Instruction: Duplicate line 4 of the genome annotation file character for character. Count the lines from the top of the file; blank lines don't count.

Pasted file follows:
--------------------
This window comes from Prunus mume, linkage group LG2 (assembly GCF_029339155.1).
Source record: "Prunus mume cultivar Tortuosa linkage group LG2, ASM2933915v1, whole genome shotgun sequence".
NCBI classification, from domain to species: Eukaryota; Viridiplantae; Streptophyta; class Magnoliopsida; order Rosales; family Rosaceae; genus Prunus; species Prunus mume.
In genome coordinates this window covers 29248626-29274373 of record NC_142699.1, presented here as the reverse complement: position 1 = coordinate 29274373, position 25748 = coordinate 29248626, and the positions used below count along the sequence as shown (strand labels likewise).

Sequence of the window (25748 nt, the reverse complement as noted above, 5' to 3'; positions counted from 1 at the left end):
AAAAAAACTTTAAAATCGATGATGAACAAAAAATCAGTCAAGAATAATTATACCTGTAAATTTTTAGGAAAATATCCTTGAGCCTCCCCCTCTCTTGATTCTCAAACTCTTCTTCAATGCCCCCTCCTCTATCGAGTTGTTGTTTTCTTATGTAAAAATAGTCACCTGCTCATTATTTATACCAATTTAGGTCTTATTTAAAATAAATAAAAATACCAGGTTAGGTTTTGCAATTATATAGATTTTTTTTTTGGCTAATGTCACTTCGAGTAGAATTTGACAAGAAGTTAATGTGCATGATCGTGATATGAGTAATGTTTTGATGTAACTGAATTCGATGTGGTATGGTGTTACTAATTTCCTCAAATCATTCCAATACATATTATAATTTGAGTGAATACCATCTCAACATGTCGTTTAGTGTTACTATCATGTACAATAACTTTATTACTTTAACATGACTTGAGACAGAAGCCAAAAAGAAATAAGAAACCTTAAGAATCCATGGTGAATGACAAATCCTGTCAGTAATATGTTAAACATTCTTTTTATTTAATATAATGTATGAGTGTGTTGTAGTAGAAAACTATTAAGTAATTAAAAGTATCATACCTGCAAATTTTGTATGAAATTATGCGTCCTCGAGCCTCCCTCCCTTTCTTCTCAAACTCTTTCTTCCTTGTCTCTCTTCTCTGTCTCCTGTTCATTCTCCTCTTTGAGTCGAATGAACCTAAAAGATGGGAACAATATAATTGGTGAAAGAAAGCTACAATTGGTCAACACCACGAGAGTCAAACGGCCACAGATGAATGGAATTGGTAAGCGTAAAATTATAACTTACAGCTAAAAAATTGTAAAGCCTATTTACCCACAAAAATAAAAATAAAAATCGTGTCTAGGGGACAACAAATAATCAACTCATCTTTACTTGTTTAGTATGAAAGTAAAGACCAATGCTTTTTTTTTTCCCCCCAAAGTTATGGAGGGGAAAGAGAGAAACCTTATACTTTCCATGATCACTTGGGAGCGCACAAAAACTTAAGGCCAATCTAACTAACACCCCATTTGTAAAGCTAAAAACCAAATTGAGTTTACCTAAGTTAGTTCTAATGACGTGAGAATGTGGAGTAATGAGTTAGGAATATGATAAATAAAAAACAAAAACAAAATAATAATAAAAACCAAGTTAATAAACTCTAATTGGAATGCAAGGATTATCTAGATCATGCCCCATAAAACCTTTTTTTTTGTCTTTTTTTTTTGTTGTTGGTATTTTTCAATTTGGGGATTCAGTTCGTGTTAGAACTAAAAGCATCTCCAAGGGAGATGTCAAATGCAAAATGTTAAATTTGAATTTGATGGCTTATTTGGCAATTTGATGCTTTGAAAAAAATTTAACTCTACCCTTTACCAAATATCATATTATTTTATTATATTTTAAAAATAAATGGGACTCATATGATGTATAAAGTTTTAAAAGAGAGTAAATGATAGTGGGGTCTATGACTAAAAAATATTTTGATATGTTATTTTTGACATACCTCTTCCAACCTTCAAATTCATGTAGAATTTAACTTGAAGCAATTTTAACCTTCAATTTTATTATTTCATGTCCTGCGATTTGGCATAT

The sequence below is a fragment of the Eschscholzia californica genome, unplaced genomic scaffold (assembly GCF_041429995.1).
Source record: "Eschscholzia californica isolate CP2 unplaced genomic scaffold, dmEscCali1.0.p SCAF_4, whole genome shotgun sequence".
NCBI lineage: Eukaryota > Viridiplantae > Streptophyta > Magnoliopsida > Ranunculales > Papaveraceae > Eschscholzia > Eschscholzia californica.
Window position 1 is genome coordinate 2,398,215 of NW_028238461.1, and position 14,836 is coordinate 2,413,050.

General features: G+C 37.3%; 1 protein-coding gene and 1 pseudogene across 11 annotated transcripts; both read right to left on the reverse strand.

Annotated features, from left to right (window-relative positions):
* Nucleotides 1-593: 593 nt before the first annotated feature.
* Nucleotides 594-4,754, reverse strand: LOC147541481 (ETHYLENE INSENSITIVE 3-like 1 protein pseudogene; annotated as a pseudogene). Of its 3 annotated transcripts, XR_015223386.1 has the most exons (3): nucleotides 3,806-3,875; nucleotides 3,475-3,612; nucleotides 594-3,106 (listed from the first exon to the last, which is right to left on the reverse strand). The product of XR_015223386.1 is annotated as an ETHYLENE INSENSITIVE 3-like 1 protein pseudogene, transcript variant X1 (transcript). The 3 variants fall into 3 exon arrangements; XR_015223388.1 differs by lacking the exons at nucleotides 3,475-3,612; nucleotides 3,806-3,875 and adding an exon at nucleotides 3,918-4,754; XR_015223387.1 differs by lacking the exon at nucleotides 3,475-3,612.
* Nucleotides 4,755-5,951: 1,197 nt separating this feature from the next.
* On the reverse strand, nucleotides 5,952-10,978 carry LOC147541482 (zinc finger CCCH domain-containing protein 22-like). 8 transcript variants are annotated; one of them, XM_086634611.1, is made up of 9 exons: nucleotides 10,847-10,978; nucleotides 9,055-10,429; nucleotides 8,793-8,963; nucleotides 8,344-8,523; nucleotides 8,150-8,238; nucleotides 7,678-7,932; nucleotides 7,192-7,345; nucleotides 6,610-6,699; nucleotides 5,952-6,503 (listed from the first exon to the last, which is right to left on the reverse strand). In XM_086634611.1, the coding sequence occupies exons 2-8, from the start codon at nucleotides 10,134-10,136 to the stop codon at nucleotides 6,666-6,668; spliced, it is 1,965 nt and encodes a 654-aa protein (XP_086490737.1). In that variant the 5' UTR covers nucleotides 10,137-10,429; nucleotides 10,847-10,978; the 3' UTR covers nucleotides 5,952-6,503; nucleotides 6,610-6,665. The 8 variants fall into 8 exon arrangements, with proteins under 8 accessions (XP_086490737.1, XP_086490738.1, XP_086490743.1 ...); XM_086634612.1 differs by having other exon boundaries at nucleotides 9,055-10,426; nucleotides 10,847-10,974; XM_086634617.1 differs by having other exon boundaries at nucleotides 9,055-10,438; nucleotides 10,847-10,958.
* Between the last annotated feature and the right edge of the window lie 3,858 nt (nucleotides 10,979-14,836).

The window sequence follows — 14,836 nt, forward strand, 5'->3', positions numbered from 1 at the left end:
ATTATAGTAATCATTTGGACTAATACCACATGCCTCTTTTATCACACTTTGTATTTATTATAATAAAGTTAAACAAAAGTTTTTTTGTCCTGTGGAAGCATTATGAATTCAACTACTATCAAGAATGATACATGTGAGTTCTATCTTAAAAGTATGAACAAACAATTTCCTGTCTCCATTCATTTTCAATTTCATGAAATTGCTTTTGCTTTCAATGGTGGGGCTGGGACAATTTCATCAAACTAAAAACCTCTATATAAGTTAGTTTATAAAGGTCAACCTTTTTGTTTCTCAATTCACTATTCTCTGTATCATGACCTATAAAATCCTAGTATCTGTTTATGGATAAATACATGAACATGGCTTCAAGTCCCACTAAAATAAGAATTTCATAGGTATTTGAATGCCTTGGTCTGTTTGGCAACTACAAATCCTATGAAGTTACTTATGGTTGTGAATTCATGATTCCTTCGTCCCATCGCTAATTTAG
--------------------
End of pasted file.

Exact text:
In genome coordinates this window covers 29248626-29274373 of record NC_142699.1, presented here as the reverse complement: position 1 = coordinate 29274373, position 25748 = coordinate 29248626, and the positions used below count along the sequence as shown (strand labels likewise).